This is the seventh question to think about as our church is called to think and pray about the future.
I’m reading a book by Stuart Murray – Church After Christendom.
It has some really helpful things to say about what healthy churches might look like in a Post Christendom world.
The thing that struck me in relation to the above question is a passage from Paul’s letter to the early church in Ephesus.
“So Christ himself gave the apostles, the prophets, the evangelists, the pastors and teachers, to equip his people for works of service, so that the body of Christ may be built up ….. “
The passage does not mention leaders, but gifts. it is clear that these are ‘leadership’ gifts, but we have identified gifts almost exclusively with officially recognised and often paid leadership roles in the church, requiring years of training. In my context, it is clear that the vicar/minister is the main pastor. A Lay Reader would usually be one of the main teachers. I’m not sure where the other three gifts mentioned here appear.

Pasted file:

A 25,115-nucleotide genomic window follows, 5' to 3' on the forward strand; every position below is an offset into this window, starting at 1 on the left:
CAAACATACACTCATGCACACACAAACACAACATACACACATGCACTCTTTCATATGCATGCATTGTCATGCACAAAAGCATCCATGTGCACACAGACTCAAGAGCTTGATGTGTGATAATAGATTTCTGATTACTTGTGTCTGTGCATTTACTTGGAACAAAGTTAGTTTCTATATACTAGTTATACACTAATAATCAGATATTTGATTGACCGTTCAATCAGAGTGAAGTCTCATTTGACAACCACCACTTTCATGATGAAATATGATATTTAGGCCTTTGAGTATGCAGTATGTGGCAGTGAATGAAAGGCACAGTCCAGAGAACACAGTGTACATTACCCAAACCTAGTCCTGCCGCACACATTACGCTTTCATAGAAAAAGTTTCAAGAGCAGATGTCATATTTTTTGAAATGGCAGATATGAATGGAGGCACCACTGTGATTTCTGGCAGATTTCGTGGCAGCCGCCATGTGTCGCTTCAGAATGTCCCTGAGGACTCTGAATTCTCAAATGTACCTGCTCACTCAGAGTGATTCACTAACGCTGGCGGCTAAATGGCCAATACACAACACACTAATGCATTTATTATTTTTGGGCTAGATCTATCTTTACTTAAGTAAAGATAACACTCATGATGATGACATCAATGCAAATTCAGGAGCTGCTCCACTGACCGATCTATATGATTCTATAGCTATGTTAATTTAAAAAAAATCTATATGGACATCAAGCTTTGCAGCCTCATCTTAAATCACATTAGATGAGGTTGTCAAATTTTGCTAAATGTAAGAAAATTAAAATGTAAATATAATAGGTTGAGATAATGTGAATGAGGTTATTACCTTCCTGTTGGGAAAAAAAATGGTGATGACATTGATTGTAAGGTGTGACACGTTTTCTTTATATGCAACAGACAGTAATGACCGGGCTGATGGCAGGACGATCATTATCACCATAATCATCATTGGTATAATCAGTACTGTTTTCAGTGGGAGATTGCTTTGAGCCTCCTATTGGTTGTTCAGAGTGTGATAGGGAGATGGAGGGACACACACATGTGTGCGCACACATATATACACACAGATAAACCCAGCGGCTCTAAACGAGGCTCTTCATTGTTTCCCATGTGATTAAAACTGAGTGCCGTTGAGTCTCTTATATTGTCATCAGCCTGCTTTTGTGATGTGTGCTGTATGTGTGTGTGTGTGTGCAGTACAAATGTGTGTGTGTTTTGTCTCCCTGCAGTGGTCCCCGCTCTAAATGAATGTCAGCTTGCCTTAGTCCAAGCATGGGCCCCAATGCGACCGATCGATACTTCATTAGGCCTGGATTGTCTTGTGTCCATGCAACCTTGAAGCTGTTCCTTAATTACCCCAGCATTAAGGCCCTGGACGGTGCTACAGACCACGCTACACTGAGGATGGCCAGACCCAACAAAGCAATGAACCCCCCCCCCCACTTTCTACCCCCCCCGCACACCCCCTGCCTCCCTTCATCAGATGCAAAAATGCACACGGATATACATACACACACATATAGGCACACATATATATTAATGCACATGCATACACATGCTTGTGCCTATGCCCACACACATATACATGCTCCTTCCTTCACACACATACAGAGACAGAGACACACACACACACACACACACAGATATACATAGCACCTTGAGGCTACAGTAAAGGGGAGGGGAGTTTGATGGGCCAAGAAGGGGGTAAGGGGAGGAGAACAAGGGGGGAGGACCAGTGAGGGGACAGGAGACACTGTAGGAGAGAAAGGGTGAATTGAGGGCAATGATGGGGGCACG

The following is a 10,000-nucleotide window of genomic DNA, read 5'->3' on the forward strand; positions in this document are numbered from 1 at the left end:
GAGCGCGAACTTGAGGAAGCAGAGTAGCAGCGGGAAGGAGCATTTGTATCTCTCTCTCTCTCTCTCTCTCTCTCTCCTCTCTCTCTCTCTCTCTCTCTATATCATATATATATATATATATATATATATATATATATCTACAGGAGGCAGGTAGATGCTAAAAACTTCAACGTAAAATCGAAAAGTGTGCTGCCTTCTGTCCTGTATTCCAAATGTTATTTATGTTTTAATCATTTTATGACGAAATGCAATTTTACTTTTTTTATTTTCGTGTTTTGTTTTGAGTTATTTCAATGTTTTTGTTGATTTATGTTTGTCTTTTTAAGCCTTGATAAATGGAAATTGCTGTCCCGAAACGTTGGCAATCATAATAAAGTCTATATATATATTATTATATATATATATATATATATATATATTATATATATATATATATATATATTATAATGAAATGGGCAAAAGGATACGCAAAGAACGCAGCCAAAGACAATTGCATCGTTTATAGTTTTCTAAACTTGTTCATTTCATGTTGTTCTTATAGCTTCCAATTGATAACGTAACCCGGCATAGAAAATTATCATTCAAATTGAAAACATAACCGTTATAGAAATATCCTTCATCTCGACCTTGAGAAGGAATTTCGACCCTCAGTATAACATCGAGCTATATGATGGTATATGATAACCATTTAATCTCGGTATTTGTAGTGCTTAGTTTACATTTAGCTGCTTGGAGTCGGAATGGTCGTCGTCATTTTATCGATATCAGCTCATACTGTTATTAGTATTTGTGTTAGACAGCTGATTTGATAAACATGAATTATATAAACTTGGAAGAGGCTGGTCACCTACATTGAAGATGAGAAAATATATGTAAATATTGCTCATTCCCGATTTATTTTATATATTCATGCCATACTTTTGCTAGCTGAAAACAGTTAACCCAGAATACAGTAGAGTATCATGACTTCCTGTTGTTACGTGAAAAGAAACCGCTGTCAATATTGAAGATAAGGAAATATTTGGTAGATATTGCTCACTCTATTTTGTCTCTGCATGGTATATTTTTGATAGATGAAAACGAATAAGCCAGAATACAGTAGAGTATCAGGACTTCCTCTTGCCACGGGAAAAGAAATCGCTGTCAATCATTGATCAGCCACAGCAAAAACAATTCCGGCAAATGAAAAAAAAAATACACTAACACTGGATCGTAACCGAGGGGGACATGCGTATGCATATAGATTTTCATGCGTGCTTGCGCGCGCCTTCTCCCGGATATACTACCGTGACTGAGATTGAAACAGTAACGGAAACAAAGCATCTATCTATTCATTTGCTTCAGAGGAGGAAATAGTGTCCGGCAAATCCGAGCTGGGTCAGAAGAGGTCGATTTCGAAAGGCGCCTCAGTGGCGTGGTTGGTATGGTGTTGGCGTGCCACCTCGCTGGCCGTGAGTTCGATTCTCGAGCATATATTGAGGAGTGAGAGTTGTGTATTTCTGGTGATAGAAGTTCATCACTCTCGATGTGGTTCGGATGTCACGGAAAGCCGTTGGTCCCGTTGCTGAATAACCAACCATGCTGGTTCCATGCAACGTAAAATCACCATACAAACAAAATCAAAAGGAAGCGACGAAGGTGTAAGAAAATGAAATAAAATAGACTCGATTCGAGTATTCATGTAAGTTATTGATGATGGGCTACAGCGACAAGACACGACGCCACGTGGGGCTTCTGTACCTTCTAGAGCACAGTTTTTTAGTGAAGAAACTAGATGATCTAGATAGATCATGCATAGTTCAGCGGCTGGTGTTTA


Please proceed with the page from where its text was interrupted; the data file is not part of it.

There are several passages in the New Testament that talk about the gifts that are needed for a healthy church. In Christendom, the gifts that were prominent were Pastors and Teachers. In Post Christendom, we can no longer rely on people being familiar in any way with the Christian story. Gifts that take the faith beyond the bounds of the Christian community become vital. That means that our very structures need to change to allow this to happen.
“Ephesians 4 focuses not on church leaders, but on a harmonious church.It is the empowered community that engages in works of service.Its multidimensional activities result in the church functioning properly and becoming mature. It is a long way from this to the clerical (i.e. top down – my addition) models in which the laity support gifted clergy who perfom the worls of service. These models exalt or exhaust those designated as leaders and disempower community” Murray p. 189.
When thinking about the ‘How’ questions, like the one I’m thinking about today, it might be easy to draw up a list of actions a local church might take to reach out to their community. That’s fine, but there might be other ‘how’ questions that precede these very practical ideas – questions that are more fundamental to enabling long term change.
How can the church be less hierarchical, and promote and encourage a much wider participation, as envisioned by Ephesians 4.
How can churches be better at exploring difference, and resolving conflict, and so be the kind of communities that people want to join ?
How can funds be redistributed so that reaching out becomes a major item of expenditure in a church’s budget ?
…. perhaps you might make up a question …